Impersonation on Linux and UNIX systems
The su command (as used by IBM® UrbanCode® Deploy) enables a user to start a shell as another user (process steps can be considered individual shells).
When you configure a process step (see Processes),
you can tell IBM UrbanCode Deploy to
use impersonation for the step. By default,
used but you can use sudo instead. To configure
impersonation, you supply the user name that is required by the target
host. When the impersonation-configured process step runs, the su or sudo command
runs the step as the impersonated user. Each step that needs user
impersonation must be configured independently.
sudo can be used, impersonation privileges
must be defined in the /etc/sudoers file. When
you configure sudoers, ensure that the impersonating
user does not need to supply a password. Typically, you would configure
the /etc/sudoers file like the following example:
X ALL=(Y) NOPASSWD: ALL
where X and Y are user names. Configured this way, user X can run any command as user Y without supplying a password.
Also, Y can be a comma separated list, as shown here:
X ALL=(Y1, Y2, Y3) NOPASSWD: ALL
As an alternative to configuring sudoers,
in some cases you can configure the PAM via the module
allow certain users to log in without specifying a password. In this
case, add users to a specific
wheel group and edit
the PAM configuration allow users in this group to run commands as
though they were the root user.
su and sudo maintain a record in the system logs of all of their activity. su can be used without configuring the sudoers file. For information about su/sudo, see the UNIX™ or Linux™ documentation.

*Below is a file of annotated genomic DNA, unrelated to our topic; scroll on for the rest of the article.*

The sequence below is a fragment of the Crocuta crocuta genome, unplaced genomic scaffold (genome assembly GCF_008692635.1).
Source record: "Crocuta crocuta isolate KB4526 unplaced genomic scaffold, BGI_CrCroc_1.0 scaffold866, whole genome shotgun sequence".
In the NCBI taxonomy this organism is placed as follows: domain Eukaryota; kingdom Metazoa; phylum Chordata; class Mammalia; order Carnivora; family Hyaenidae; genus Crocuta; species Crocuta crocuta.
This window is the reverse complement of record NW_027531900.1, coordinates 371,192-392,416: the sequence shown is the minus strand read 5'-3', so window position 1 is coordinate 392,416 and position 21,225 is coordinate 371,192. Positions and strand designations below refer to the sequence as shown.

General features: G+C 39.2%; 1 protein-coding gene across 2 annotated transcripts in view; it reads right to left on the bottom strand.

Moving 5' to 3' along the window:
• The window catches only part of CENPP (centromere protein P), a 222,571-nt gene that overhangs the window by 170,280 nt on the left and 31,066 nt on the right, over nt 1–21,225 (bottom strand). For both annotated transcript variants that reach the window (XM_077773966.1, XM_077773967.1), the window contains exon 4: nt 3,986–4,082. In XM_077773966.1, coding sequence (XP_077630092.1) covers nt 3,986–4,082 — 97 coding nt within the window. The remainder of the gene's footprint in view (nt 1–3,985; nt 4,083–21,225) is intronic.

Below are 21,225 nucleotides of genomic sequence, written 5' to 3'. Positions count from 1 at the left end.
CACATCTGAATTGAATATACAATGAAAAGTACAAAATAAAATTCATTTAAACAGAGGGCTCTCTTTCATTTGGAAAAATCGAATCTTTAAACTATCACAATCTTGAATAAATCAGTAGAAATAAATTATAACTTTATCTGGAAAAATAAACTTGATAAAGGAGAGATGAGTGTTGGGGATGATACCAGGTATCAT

||Syntax of the sudo command|
||Syntax of the sudo command when a group is specified|
||Syntax of the su command|
- Create a generic process that appends the property to the file located at /conf/agent/installed.properties (for example, use a Shell step to append the property to the file). Make sure you have the right file, the default working directory for a generic process is \var\work.
- Once you've added the property, go to the Resources -> Agents tab, select
the agents, and go to Actions -> Restart . This will restart the agent
process and pick up the new property. It is recommended restarting no more than ~100 agents at a
time to make sure they're all able to reconnect to the server quickly.
If the agents are installed as services and you don't mind restarting the whole machine, you could alternatively use the Linux or Windows System tools plug-ins to restart the whole machine as part of the generic process, removing the need to restart all the agents from the UI.
If the agents are started by a root user having system group, then the user running WAS plug-in should also be part of the system group or else the plug-in step fails with permission issue.
- If later you need to run the generic process in bulk, you can create an application just for that purpose and add all the agents to an environment. You can then use the For every agent step to run a generic process on all the agents at once. It is recommended you should only do this process on a few agents so that you can test that everything is configured properly before moving to configuring the agents in bulk.
||The location of the su or sudo executable|
||The command to run|